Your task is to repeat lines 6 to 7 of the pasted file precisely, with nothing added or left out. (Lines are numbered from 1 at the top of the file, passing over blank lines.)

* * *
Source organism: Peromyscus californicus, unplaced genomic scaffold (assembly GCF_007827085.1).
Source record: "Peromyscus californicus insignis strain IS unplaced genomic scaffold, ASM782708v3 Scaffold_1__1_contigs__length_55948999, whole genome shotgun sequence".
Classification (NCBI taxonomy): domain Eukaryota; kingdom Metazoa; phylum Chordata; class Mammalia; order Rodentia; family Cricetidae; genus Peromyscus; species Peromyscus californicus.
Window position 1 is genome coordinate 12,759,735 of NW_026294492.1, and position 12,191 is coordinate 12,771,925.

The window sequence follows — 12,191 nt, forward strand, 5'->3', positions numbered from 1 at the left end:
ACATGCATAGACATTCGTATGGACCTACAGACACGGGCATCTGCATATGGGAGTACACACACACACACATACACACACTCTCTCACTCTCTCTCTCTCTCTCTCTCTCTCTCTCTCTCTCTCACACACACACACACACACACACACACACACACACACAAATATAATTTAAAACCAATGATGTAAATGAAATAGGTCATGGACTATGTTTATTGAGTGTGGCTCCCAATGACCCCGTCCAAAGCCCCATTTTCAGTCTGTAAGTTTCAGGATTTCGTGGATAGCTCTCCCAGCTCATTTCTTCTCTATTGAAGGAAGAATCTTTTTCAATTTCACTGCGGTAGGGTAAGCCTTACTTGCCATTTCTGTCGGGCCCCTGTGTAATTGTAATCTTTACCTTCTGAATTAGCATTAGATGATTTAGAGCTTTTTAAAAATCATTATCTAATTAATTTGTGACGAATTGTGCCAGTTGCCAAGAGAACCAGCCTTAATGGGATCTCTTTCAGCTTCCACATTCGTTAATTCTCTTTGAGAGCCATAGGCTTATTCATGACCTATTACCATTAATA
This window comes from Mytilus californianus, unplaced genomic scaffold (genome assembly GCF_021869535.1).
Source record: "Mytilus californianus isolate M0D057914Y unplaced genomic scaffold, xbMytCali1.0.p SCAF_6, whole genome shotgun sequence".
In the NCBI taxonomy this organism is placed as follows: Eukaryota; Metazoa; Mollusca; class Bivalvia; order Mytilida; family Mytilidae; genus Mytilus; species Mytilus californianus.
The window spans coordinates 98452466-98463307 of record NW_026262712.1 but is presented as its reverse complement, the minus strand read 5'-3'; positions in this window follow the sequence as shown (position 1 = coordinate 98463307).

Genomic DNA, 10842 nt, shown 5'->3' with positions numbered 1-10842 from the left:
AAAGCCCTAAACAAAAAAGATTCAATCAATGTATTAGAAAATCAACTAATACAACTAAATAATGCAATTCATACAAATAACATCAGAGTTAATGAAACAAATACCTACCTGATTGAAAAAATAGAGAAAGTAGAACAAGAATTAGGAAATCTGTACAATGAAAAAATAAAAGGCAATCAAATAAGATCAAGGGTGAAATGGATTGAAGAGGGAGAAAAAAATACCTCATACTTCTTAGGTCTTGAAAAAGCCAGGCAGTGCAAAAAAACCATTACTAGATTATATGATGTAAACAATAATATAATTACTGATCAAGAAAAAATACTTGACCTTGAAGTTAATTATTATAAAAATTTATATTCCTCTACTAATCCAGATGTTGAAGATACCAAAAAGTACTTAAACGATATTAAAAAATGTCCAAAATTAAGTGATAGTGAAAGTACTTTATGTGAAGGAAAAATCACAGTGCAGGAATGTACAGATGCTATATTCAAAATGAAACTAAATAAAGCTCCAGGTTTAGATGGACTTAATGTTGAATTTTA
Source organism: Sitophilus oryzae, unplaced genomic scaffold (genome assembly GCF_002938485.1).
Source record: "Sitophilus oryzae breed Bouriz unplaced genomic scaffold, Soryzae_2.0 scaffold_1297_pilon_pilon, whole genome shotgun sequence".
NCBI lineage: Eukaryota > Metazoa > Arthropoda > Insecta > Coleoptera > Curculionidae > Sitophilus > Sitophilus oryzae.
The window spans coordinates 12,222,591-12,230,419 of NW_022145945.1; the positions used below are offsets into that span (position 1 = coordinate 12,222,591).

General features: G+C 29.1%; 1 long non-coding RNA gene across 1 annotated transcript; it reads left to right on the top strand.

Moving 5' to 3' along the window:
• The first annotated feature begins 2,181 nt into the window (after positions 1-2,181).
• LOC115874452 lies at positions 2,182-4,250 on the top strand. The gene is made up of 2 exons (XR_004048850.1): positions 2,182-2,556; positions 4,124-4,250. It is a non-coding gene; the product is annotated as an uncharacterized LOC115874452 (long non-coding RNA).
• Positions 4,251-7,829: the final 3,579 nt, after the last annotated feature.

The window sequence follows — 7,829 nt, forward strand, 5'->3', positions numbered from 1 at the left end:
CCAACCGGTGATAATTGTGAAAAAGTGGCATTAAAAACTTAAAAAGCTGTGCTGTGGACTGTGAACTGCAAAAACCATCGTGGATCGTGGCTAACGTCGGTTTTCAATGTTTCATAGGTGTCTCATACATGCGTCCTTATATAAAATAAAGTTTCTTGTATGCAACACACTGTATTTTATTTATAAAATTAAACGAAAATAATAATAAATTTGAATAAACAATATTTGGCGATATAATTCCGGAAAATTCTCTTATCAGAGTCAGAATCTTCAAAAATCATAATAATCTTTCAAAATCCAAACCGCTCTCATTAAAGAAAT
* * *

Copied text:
ACATGCATAGACATTCGTATGGACCTACAGACACGGGCATCTGCATATGGGAGTACACACACACACACATACACACACTCTCTCACTCTCTCTCTCTCTCTCTCTCTCTCTCTCTCTCTCTCACACACACACACACACACACACACACACACACACACAAATATAATTTAAAACCAATGATGTAAATGAAATAGGTCATGGACTATGTTTATTGAGTGTGGCTCCCAATGACCCCGTCCAAAGCCCCATTTTCAGTCTGTAAGTTTCAGGATTTCGTGGATAGCTCTCCCAGCTCATTTCTTCTCTATTGAAGGAAGAATCTTTTTCAATTTCACTGCGGTAGGGTAAGCCTTACTTGCCATTTCTGTCGGGCCCCTGTGTAATTGTAATCTTTACCTTCTGAATTAGCATTAGATGATTTAGAGCTTTTTAAAAATCATTATCTAATTAATTTGTGACGAATTGTGCCAGTTGCCAAGAGAACCAGCCTTAATGGGATCTCTTTCAGCTTCCACATTCGTTAATTCTCTTTGAGAGCCATAGGCTTATTCATGACCTATTACCATTAATA
This window comes from Mytilus californianus, unplaced genomic scaffold (genome assembly GCF_021869535.1).